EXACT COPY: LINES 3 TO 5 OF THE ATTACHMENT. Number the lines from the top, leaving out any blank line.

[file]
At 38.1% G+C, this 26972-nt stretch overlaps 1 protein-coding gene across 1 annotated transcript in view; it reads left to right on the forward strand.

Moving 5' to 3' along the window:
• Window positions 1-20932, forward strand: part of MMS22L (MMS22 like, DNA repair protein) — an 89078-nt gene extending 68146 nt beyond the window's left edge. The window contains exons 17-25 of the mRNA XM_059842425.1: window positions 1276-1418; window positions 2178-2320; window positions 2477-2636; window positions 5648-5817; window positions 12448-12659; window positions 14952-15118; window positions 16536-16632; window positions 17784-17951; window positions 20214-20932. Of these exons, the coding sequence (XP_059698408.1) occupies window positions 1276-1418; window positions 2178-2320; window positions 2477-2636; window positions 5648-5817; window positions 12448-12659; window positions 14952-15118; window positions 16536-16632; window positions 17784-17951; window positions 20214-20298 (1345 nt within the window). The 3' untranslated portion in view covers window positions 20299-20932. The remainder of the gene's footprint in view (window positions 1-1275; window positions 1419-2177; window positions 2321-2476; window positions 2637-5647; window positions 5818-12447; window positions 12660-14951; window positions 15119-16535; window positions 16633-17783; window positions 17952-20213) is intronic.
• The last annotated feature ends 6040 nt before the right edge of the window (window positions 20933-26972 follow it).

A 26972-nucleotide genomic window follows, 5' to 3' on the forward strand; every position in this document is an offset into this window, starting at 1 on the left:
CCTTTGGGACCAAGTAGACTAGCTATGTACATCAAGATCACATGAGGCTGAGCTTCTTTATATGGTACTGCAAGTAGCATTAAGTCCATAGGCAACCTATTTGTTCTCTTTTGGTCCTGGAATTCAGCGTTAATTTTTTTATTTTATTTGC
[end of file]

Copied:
• Window positions 1-20932, forward strand: part of MMS22L (MMS22 like, DNA repair protein) — an 89078-nt gene extending 68146 nt beyond the window's left edge. The window contains exons 17-25 of the mRNA XM_059842425.1: window positions 1276-1418; window positions 2178-2320; window positions 2477-2636; window positions 5648-5817; window positions 12448-12659; window positions 14952-15118; window positions 16536-16632; window positions 17784-17951; window positions 20214-20932. Of these exons, the coding sequence (XP_059698408.1) occupies window positions 1276-1418; window positions 2178-2320; window positions 2477-2636; window positions 5648-5817; window positions 12448-12659; window positions 14952-15118; window positions 16536-16632; window positions 17784-17951; window positions 20214-20298 (1345 nt within the window). The 3' untranslated portion in view covers window positions 20299-20932. The remainder of the gene's footprint in view (window positions 1-1275; window positions 1419-2177; window positions 2321-2476; window positions 2637-5647; window positions 5818-12447; window positions 12660-14951; window positions 15119-16535; window positions 16633-17783; window positions 17952-20213) is intronic.
• The last annotated feature ends 6040 nt before the right edge of the window (window positions 20933-26972 follow it).

A 26972-nucleotide genomic window follows, 5' to 3' on the forward strand; every position in this document is an offset into this window, starting at 1 on the left: